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National Food Security Mission. District Agriculture Officer, Dharmagarh.

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Objects & activities The project was launched in pre-monsoon 2006 with primary focus on improving productivity of rice and other available options for increasing cash income. The methodologies used included farmers training ­ both on campus and at village level; facilitation in bringing within easy reach of farmers quality seeds of recommended varieties and improved farm implements, etc; trials and demonstrations of new techniques and crop varieties in individual farmers fields; exposure visits; farmers fair, etc. Today, over 500 farmers (100% more than last year) across 55 villages (36 last year), in a radius of 36 km (25 km last year) covering 3 Blocks (2 last year), are being served by this project. The following are the key interventions undertaken: Rice ­ Use of certified seed; scientific agronomic practices; special technologies viz, SRI & hybrids. Vegetables ­ Choice of high-value hybrids/ varieties according to land situation and season; appropriate agronomic and post-harvest handling techniques; understanding market dynamics for higher value realization. Animal husbandry & fishery ­ Advanced techniques as supplementary options for rural livelihood security. Horticulture ­ Fruit culture ­ commercial and in homesteads. Watershed development & rainwater interventions in participation with farmers. harvesting ­ Selective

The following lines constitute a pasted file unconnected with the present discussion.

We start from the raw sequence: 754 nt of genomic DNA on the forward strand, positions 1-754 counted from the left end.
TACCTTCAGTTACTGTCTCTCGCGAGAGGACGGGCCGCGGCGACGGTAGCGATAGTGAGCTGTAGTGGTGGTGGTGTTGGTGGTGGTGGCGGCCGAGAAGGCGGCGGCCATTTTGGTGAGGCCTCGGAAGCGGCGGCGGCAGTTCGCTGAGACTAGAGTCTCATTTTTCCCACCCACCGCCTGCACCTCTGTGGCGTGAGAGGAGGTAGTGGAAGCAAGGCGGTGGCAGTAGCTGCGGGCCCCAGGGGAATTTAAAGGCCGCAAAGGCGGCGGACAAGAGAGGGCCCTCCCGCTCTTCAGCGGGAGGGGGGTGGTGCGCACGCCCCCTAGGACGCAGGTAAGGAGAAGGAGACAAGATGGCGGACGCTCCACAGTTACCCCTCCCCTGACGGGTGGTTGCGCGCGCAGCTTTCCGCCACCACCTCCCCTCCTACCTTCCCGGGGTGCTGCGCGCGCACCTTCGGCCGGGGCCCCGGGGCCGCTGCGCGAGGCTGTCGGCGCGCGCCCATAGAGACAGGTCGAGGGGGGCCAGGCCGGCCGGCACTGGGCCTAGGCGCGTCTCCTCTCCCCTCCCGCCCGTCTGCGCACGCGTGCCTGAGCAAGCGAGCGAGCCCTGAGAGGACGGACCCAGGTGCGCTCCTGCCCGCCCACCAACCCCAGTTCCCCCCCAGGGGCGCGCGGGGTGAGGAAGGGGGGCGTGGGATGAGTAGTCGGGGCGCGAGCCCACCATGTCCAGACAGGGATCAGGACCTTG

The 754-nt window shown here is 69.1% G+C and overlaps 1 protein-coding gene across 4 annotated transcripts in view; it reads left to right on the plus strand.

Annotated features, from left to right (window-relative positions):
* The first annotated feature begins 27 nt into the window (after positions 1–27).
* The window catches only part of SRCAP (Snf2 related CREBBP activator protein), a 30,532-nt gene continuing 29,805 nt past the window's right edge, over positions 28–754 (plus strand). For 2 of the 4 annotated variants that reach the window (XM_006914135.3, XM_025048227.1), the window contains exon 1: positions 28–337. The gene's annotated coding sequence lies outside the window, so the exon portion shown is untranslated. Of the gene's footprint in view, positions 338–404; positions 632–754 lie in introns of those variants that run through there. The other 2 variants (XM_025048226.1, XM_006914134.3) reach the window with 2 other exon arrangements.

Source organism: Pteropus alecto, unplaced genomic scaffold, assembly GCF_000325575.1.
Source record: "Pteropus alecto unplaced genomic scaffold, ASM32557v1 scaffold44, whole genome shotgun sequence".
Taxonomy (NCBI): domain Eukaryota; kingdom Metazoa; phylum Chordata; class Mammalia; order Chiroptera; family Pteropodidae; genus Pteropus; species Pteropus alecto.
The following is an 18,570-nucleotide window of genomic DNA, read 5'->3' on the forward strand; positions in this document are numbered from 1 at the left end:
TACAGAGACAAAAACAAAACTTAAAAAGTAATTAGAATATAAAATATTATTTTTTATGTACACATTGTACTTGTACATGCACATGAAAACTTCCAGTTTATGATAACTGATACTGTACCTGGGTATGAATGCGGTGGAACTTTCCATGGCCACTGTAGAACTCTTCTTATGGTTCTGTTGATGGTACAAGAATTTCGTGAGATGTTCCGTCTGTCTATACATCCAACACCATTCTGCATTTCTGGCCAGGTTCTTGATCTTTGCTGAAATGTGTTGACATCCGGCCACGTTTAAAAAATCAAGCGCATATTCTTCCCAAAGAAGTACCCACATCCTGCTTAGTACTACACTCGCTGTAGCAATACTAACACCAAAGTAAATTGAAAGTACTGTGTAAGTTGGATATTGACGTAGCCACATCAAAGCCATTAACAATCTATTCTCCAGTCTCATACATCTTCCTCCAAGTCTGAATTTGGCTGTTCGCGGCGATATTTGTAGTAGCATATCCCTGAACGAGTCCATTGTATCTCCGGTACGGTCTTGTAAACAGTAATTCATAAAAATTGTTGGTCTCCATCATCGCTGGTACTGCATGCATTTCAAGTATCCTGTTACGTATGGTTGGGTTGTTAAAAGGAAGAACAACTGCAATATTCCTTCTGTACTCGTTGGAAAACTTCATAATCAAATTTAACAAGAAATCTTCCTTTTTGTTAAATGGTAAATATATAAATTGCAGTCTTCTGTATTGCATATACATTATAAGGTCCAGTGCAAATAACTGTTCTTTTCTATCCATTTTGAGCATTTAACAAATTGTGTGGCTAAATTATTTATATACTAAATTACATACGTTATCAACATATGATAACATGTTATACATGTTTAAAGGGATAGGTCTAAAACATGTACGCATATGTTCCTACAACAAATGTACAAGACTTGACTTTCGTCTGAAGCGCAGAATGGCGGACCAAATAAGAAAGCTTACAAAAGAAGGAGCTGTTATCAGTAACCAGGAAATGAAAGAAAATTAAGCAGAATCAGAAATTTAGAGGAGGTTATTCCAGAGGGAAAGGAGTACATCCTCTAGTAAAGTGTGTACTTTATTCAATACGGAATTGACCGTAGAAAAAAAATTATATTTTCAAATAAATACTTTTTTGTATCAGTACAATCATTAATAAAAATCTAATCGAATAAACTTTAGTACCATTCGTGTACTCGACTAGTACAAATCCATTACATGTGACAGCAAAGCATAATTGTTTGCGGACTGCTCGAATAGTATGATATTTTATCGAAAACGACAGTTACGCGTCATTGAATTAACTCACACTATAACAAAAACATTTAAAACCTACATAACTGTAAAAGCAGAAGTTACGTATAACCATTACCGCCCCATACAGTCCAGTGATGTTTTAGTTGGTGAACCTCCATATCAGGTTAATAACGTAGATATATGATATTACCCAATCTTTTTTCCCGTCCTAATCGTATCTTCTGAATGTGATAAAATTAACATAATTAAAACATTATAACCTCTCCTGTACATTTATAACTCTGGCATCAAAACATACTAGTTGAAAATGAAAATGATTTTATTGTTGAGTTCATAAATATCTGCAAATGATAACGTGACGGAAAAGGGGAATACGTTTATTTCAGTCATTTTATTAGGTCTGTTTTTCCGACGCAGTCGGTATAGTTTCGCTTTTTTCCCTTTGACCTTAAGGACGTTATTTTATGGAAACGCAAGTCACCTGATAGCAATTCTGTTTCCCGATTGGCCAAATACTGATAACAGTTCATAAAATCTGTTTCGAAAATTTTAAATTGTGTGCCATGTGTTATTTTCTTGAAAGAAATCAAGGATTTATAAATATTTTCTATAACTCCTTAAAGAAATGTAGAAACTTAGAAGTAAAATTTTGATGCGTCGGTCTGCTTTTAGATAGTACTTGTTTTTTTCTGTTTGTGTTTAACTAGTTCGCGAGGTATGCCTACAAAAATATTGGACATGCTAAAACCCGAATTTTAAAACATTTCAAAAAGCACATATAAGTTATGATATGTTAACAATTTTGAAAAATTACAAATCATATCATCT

Soil testing ­ revival of the old laboratory to facilitate scientific management of fertilizer in farmers fields. Summary of results In 2008, 12 metric tons (+48% over previous year) of quality rice seeds were distributed at cost among project area farmers. Of this, 28% was multiplied in farmers own fields. From a sample survey it was found that other conditions remaining the same, 10 ­ 15% yield increases were attributable to replacement of traditional farm-saved seed with certified quality seed. Presently only a small percentage of farmers are using quality seed. Therefore, a major campaign is now on to get more and more farmers to plant quality seed as a first step to increasing productivity. Trials with SRI were a major success in which 18 farmers participated and obtained an average yield increase of ~30% (max 6.7 tons/ ha). Hybrid rice was tried out by twenty-six farmers including SM campus, showed promising performance but the yield advantage was not uniform (average +18%; max 8.4 tons/ ha). This was due to heterogeneity among the farmers field conditions, irrigation facilities available, etc. Seed multiplication in farmers fields and on SM campus showed a significant increase in 2008 as the total production reached 19 tons. Out of that, 8 tons (+130% of last year) were procured by the project. These after processing will be sold to farmers in SMs own branded bags. Another milestone achieved was that of successful launching of a new improved variety of rice, Gontra Sel.-1 (renamed Gontra Bidhan-1) which yields as much as MTU-7029 but ten days sooner. Scientific cultivation of vegetables spread widely among project-area farmers as a result of continuous training sessions held and trials conducted in their fields. The most important contribution of the project